{'course': 182, 'age': 21}

>>> ddd['age'] = 23
>>> print ddd
{'course': 182, 'age': 23}

Dictionary Literals (Constants)

• Dictionary literals use curly braces and have a list of key : value pairs
• You can make an empty dictionary using empty curly braces

>>> jjj = { 'chuck' : 1 , 'fred' : 42, 'jan': 100}
>>> print jjj
{'jan': 100, 'chuck': 1, 'fred': 42}

>>> ooo = { }
>>> print ooo

Many Counters with a Dictionary

• One common use of dictionary is counting how often we “see” something

>>> ccc = dict()
>>> ccc['csev'] = 1
>>> ccc['cwen'] = 1
>>> print ccc
{'csev': 1, 'cwen': 1}

>>> ccc['cwen'] = ccc['cwen'] + 1
>>> print ccc
{'csev': 1, 'cwen': 2}

Dictionary Tracebacks

• It is an error to reference a key which is not in the dictionary
• We can use the in operator to see if a key is in the dictionary

>>> ccc = dict()
>>> print ccc['csev']
Traceback (most recent call last):
File "<stdin>", line 1, in <module>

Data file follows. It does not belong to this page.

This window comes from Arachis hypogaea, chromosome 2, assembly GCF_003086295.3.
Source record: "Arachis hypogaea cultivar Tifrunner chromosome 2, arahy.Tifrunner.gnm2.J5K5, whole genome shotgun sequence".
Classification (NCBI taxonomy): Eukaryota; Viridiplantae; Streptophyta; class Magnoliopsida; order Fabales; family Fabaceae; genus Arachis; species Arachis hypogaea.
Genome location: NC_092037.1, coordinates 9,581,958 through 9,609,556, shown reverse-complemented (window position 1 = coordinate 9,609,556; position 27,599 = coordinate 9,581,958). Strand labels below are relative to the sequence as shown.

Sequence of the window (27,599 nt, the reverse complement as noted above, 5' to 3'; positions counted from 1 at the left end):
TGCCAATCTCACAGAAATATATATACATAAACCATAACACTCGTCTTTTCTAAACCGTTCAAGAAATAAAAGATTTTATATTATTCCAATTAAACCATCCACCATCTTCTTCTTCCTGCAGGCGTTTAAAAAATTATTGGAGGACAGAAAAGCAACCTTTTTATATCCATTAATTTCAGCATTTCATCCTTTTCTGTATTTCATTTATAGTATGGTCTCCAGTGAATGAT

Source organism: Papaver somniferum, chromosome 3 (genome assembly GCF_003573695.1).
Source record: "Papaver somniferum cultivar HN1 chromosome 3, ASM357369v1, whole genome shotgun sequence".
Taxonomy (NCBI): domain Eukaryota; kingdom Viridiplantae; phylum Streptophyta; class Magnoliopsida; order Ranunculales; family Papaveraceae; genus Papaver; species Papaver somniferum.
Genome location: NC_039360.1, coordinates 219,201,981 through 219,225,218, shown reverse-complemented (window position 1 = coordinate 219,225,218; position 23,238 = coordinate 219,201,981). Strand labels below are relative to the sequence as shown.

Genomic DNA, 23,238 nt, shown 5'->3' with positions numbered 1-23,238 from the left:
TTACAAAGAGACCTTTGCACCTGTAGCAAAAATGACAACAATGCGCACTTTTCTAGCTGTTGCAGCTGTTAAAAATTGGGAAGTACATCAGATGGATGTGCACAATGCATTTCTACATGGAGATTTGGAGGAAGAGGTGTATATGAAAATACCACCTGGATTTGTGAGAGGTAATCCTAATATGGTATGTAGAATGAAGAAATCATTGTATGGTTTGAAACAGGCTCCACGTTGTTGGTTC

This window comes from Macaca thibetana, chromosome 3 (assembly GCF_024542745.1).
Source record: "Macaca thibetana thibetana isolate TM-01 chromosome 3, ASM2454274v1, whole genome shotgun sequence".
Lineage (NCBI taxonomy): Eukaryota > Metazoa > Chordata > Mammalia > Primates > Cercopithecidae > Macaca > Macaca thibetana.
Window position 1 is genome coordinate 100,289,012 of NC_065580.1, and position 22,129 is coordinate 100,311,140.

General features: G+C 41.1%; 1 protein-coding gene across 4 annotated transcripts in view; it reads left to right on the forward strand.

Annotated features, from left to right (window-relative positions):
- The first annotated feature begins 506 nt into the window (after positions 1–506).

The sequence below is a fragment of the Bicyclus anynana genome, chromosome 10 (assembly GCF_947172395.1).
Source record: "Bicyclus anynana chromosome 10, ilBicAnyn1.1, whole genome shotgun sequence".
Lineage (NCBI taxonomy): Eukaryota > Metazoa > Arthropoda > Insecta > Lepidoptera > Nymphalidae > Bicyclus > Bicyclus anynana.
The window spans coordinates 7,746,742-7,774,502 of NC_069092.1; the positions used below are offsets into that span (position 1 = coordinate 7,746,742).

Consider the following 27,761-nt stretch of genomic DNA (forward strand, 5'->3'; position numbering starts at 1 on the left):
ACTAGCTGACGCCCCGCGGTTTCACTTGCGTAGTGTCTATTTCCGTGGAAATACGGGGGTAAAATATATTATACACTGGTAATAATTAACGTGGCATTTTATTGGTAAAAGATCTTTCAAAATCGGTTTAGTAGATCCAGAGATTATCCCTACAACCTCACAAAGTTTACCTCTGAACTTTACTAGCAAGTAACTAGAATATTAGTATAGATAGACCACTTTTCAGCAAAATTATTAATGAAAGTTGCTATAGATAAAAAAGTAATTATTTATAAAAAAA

KeyError: 'csev'

>>> print 'csev' in ccc

The get method for dictionaries

• This pattern of checking to see if a key is already in a dictionary and assuming a default value if the key is not there is so common, that there is a method called get() that does this for us

Default value if key does not exist

if name in counts:
    x = counts[name]
else :
    x = 0
x = counts.get(name, 0)

(and no Traceback). {'csev': 2, 'zqian': 1, 'cwen': 2}

Counting Pattern

counts = dict()
print 'Enter a line of text:'
line = raw_input('')
words = line.split()
print 'Words:', words
print 'Counting...'
for word in words:
    counts[word] = counts.get(word,0) + 1